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Why the cost of renting in Norway will continue rising sharply

Frazer Norwell
Frazer Norwell - [email protected]
Why the cost of renting in Norway will continue rising sharply
Large increases in rent prices will likely continue in Norway. Pictured are the back streets of Stavanger. Photo by Caitlin Wynne on Unsplash

Rents in Norway have already increased more than inflation in Norway this year. Surging rent prices will likely continue in the coming months and years.

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The cost of renting in Norway has increased significantly over the past year. Figures from the rental platform Husleie show that rents have increased by 7.4 nationally. Inflation in Norway is currently 6.4 percent.

Jørgen Hellestveit, from Finn.no's property section of Finn.no, told the newspaper Dagens Næringsliv that the cost of renting in Oslo has increased by 25.5 percent over the past four years. An apartment in Oslo will, on average, cost 18,700 kroner in rent per month, according to Hellesveit.

Falling supply meets rising demand

One of the reasons why rent is going up is reduced supply. Finn.no, the most popular site in the country for property listings, has said that it has seen a 15.4 percent decrease in the number of adverts for rental properties.

A change to tax rules on second homes and increased interest rates, energy prices, and inflation have increased costs for landlords.

Those with more than one house have been required to pay more wealth and property tax in recent years. Increased interest rates have made mortgage repayments more expensive, increasing overheads for landlords.

The fall in supply has been meet with a sharp increase in the number of tenants looking for rental properties.

Demand for properties is expected to surge throughout July and August as students begin looking for places to live while studying.  Anne Rita Andal from the Tenants' Association told DN that they were expecting demand to "explode".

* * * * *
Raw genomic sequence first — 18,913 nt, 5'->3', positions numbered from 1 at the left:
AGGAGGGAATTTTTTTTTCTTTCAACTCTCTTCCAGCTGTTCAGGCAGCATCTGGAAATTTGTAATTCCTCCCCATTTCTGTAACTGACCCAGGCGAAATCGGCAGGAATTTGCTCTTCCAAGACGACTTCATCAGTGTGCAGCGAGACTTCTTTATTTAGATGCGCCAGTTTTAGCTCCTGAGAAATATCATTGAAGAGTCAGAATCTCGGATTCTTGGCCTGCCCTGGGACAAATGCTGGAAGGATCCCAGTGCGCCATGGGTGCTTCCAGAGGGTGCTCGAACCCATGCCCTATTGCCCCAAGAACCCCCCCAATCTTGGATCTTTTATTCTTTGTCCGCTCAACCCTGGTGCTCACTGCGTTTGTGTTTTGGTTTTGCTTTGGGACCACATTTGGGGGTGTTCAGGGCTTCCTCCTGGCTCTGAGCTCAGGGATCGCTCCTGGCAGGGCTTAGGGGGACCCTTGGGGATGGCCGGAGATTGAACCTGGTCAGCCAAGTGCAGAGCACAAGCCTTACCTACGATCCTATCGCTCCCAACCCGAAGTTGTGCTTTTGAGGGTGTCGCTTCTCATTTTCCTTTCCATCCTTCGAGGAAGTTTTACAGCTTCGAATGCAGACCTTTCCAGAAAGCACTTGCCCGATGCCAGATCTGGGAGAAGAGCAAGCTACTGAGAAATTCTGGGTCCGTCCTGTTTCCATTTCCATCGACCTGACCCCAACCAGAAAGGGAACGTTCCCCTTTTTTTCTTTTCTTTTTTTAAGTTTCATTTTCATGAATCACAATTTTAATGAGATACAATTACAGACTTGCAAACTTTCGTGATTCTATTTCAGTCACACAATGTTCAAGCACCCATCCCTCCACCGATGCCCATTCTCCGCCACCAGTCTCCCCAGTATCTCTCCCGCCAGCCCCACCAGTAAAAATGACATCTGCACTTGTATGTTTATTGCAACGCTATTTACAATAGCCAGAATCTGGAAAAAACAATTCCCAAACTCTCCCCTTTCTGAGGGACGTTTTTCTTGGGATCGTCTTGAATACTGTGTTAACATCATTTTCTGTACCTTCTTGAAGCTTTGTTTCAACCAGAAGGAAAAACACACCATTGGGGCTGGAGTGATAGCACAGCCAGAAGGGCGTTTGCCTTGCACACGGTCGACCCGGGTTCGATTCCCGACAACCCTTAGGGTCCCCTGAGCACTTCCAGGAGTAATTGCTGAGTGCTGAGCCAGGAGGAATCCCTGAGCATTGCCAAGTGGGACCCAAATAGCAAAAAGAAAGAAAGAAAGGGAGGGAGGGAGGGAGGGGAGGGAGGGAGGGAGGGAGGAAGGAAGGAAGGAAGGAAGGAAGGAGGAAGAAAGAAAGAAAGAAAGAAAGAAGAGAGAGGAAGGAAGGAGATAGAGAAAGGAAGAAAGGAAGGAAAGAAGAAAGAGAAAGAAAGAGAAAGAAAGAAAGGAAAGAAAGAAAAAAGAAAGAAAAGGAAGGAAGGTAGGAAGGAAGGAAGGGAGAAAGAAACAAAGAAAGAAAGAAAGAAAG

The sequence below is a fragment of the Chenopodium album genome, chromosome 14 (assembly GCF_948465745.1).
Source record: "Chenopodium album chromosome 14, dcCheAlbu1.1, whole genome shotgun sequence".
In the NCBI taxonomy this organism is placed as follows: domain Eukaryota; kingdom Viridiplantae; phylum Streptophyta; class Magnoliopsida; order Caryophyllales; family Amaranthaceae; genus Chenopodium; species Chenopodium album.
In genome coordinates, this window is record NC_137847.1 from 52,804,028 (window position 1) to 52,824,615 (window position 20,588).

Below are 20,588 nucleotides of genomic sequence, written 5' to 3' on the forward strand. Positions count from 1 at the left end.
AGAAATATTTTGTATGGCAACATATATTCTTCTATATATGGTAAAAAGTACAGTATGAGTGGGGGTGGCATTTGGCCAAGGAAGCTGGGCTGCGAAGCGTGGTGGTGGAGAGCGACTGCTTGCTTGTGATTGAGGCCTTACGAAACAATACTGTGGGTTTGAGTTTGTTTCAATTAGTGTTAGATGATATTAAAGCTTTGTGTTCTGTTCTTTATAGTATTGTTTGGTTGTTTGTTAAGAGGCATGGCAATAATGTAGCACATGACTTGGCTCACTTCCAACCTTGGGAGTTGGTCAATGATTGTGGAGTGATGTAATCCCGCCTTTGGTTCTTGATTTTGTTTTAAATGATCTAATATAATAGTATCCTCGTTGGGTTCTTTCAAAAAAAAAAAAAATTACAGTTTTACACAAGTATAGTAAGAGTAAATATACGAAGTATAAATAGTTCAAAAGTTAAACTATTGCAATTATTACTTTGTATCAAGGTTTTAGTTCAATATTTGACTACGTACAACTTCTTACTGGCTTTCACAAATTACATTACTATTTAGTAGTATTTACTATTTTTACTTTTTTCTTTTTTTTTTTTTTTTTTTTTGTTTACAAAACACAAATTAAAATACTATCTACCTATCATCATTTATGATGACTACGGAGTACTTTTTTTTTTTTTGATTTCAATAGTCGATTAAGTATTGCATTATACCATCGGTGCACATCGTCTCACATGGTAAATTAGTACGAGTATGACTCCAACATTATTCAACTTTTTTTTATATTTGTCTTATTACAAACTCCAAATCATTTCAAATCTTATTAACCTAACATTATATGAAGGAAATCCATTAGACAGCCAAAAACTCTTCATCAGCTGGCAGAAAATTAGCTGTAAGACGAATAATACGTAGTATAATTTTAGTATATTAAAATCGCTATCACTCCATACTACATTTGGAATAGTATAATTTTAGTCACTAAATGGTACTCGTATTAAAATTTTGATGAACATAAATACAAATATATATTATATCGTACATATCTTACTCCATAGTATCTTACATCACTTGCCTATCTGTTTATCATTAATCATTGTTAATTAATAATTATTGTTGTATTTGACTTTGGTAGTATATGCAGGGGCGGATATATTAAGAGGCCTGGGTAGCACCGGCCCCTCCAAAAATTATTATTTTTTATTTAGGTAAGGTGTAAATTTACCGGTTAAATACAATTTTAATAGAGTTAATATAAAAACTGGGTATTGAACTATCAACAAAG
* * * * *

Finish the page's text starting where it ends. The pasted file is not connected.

Public broadcaster NRK recently reported record-long queues for student accommodation in Oslo.

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The long waiting lists to get into student halls mean many will be forced into the private market to find a place to live.

Another factor contributing to reduced supply is the number of long-term rental contracts that have been entered into due to the war in Ukraine.

"Many refugees have come to Norway, among other things, due to the war in Ukraine. They need a place to live. I would assume that the families who have come to the country have entered into longer rental contracts than students do," Hellesveit told DN.

High prices are the new normal and "explosive rises" expected 

Geir Skogheim from Utleiemegleren told the newspaper E24 that the increased demand and low supply would lead to a surge in rent prices.

"There are many people entering the rental market at the same time. With the low supply, that is, it will mean that there will be an explosive growth in rental prices," he said.

Skogheim added that there were no indications that the situation would improve anytime soon and that high prices would continue to persist beyond the summer.

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"The price level we see now is the new normal," he said.

In the longer term, Stian Carlsen, CEO of the rental agency Utleiemegleren, has told DN that a two-room apartment in Oslo could cost over 30,000 kroner per month in five years.

The government is aiming to increase supply

Grete Wold, an MP for the oppositional Socialist Left Party (SV), told E24 that the current market conditions would persist while the market remains unregulated. Wold proposed that a rent cap be introduced and for the rental market to be better regulated.

The Norwegian government has already rejected a similar proposal from the Red Party (Rødt) on a rental cap.

Housing policy spokesperson Siri Gåsemyr Staalesen said the government's priority is increasing supply.

"There must be a good supply of rental housing. Rather, we want to increase the rate of construction of student housing. It will be a good way to reduce the pressure in the rental market. The answer is to increase the offer in the rental market. The government provides grants for, among other things, the renovation of rental housing so that the municipalities can more easily settle refugees who will come in the future," she said.

She added that the government had set up a committee to look at how conditions in the rental market could be improved.

However, Staalesen didn't point to any specific measures that would be introduced in the future to help improve market conditions.

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